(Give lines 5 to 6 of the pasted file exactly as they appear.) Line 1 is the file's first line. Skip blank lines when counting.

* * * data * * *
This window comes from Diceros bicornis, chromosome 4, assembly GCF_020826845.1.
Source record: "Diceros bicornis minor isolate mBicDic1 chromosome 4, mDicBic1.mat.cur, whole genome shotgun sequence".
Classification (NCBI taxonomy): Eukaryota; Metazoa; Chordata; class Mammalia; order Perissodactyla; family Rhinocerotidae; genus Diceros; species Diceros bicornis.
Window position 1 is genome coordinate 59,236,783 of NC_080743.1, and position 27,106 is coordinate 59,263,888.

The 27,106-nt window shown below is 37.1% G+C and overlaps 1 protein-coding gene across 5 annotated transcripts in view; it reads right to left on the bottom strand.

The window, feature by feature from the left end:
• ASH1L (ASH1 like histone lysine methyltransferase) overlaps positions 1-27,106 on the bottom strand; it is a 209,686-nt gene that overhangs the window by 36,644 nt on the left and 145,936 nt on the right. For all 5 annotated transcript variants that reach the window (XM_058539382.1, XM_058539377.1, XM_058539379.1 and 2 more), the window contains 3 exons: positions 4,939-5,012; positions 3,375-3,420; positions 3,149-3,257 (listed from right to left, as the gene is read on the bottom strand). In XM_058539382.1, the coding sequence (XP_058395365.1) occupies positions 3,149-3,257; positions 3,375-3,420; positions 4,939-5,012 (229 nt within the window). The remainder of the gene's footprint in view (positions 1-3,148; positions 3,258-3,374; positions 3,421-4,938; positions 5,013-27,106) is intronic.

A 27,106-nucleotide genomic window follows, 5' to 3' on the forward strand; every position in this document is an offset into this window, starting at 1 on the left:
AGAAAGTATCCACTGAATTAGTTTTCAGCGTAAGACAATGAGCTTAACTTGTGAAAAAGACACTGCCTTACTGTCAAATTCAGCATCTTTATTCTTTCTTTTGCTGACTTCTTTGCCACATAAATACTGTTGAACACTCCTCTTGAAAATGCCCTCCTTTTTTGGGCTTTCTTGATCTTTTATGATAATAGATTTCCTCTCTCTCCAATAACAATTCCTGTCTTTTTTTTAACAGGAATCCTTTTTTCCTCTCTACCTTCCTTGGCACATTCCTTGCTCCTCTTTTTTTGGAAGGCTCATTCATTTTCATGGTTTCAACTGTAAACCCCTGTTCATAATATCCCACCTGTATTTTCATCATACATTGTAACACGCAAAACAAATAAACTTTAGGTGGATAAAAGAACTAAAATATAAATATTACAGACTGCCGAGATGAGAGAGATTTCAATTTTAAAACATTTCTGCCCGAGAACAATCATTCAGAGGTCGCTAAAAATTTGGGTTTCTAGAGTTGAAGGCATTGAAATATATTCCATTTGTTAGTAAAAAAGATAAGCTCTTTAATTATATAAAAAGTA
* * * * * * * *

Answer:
The 27,106-nt window shown below is 37.1% G+C and overlaps 1 protein-coding gene across 5 annotated transcripts in view; it reads right to left on the bottom strand.

The window, feature by feature from the left end: